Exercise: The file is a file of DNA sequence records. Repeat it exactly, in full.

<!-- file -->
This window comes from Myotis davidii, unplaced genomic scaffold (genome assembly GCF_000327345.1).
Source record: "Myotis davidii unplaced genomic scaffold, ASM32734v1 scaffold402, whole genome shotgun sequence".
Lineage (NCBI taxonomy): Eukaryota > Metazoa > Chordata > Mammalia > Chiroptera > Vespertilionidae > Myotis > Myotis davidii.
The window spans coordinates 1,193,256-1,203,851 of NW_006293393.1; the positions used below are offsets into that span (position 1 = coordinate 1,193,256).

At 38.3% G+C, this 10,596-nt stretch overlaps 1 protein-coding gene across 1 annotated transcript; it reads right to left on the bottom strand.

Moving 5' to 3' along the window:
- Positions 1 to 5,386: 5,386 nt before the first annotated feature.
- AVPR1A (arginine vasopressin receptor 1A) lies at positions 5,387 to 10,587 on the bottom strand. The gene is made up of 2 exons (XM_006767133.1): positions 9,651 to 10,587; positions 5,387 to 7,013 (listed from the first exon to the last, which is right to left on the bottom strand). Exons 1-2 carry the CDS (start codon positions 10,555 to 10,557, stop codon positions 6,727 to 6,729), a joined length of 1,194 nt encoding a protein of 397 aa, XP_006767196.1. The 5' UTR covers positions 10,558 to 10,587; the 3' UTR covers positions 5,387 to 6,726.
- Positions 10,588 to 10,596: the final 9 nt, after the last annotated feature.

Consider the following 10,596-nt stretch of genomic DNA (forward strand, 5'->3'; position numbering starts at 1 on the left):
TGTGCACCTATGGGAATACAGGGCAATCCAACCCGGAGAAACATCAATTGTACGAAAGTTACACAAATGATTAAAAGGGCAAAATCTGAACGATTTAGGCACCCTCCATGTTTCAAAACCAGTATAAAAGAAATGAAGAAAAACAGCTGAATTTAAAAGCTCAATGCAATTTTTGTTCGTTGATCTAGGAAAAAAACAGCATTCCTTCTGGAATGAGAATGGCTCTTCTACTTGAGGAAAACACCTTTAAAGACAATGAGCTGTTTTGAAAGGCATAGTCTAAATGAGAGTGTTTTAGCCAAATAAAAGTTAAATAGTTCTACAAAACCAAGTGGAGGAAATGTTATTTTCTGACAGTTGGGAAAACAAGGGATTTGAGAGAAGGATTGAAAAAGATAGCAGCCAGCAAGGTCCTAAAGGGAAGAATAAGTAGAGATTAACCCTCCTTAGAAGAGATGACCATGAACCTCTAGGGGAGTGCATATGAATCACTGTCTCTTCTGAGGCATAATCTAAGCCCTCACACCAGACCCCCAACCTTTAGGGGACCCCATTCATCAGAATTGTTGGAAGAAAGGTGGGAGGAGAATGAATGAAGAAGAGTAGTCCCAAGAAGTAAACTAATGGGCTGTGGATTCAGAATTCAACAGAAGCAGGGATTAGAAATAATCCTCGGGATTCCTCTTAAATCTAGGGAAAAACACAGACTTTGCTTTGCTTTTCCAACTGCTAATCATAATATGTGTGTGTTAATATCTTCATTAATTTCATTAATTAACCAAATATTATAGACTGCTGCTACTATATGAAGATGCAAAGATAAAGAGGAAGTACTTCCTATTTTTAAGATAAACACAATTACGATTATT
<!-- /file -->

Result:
This window comes from Myotis davidii, unplaced genomic scaffold (genome assembly GCF_000327345.1).
Source record: "Myotis davidii unplaced genomic scaffold, ASM32734v1 scaffold402, whole genome shotgun sequence".
Lineage (NCBI taxonomy): Eukaryota > Metazoa > Chordata > Mammalia > Chiroptera > Vespertilionidae > Myotis > Myotis davidii.
The window spans coordinates 1,193,256-1,203,851 of NW_006293393.1; the positions used below are offsets into that span (position 1 = coordinate 1,193,256).

At 38.3% G+C, this 10,596-nt stretch overlaps 1 protein-coding gene across 1 annotated transcript; it reads right to left on the bottom strand.

Moving 5' to 3' along the window:
- Positions 1 to 5,386: 5,386 nt before the first annotated feature.
- AVPR1A (arginine vasopressin receptor 1A) lies at positions 5,387 to 10,587 on the bottom strand. The gene is made up of 2 exons (XM_006767133.1): positions 9,651 to 10,587; positions 5,387 to 7,013 (listed from the first exon to the last, which is right to left on the bottom strand). Exons 1-2 carry the CDS (start codon positions 10,555 to 10,557, stop codon positions 6,727 to 6,729), a joined length of 1,194 nt encoding a protein of 397 aa, XP_006767196.1. The 5' UTR covers positions 10,558 to 10,587; the 3' UTR covers positions 5,387 to 6,726.
- Positions 10,588 to 10,596: the final 9 nt, after the last annotated feature.

Consider the following 10,596-nt stretch of genomic DNA (forward strand, 5'->3'; position numbering starts at 1 on the left):
TGTGCACCTATGGGAATACAGGGCAATCCAACCCGGAGAAACATCAATTGTACGAAAGTTACACAAATGATTAAAAGGGCAAAATCTGAACGATTTAGGCACCCTCCATGTTTCAAAACCAGTATAAAAGAAATGAAGAAAAACAGCTGAATTTAAAAGCTCAATGCAATTTTTGTTCGTTGATCTAGGAAAAAAACAGCATTCCTTCTGGAATGAGAATGGCTCTTCTACTTGAGGAAAACACCTTTAAAGACAATGAGCTGTTTTGAAAGGCATAGTCTAAATGAGAGTGTTTTAGCCAAATAAAAGTTAAATAGTTCTACAAAACCAAGTGGAGGAAATGTTATTTTCTGACAGTTGGGAAAACAAGGGATTTGAGAGAAGGATTGAAAAAGATAGCAGCCAGCAAGGTCCTAAAGGGAAGAATAAGTAGAGATTAACCCTCCTTAGAAGAGATGACCATGAACCTCTAGGGGAGTGCATATGAATCACTGTCTCTTCTGAGGCATAATCTAAGCCCTCACACCAGACCCCCAACCTTTAGGGGACCCCATTCATCAGAATTGTTGGAAGAAAGGTGGGAGGAGAATGAATGAAGAAGAGTAGTCCCAAGAAGTAAACTAATGGGCTGTGGATTCAGAATTCAACAGAAGCAGGGATTAGAAATAATCCTCGGGATTCCTCTTAAATCTAGGGAAAAACACAGACTTTGCTTTGCTTTTCCAACTGCTAATCATAATATGTGTGTGTTAATATCTTCATTAATTTCATTAATTAACCAAATATTATAGACTGCTGCTACTATATGAAGATGCAAAGATAAAGAGGAAGTACTTCCTATTTTTAAGATAAACACAATTACGATTATT